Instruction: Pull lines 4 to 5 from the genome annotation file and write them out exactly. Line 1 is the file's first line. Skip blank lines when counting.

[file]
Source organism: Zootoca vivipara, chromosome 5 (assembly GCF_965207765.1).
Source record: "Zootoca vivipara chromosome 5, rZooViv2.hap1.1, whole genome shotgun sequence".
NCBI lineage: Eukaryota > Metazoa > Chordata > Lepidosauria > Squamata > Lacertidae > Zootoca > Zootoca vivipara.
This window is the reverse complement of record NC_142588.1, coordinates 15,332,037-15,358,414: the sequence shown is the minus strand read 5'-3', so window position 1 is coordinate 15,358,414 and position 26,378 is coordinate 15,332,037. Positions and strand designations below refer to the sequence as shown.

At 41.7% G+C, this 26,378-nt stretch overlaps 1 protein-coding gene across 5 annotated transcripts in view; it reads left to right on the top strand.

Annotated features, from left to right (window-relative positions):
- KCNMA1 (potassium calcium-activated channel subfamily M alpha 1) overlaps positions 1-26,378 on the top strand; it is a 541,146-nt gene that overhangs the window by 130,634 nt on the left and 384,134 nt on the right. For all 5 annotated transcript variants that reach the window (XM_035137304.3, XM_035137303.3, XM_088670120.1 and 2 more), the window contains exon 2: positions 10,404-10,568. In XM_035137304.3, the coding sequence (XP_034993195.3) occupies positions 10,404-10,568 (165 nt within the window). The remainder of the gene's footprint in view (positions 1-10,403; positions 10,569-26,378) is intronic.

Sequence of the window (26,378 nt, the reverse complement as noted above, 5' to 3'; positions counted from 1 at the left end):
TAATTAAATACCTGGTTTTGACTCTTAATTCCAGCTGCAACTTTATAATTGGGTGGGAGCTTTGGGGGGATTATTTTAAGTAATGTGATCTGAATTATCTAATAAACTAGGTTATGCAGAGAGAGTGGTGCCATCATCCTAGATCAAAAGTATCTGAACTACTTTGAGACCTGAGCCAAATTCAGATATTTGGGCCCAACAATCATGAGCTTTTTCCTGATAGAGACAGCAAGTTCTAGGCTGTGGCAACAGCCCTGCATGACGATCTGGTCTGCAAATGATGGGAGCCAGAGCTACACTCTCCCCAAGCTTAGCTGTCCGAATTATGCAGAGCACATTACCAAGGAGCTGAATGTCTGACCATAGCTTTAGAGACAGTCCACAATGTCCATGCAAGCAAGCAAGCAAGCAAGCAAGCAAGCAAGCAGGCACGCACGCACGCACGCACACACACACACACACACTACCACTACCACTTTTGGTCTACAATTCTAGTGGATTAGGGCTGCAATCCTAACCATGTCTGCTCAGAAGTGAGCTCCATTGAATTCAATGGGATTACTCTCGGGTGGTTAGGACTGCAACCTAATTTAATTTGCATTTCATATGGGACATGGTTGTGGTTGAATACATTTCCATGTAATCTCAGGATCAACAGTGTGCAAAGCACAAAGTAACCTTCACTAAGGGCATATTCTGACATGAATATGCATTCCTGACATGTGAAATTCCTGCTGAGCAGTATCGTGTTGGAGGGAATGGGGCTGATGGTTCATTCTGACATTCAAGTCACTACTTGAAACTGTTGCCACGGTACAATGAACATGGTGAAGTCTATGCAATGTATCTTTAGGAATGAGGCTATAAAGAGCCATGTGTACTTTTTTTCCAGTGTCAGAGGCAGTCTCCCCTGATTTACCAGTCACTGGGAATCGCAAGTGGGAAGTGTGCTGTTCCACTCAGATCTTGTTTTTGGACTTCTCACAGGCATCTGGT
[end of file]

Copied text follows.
This window is the reverse complement of record NC_142588.1, coordinates 15,332,037-15,358,414: the sequence shown is the minus strand read 5'-3', so window position 1 is coordinate 15,358,414 and position 26,378 is coordinate 15,332,037. Positions and strand designations below refer to the sequence as shown.

At 41.7% G+C, this 26,378-nt stretch overlaps 1 protein-coding gene across 5 annotated transcripts in view; it reads left to right on the top strand.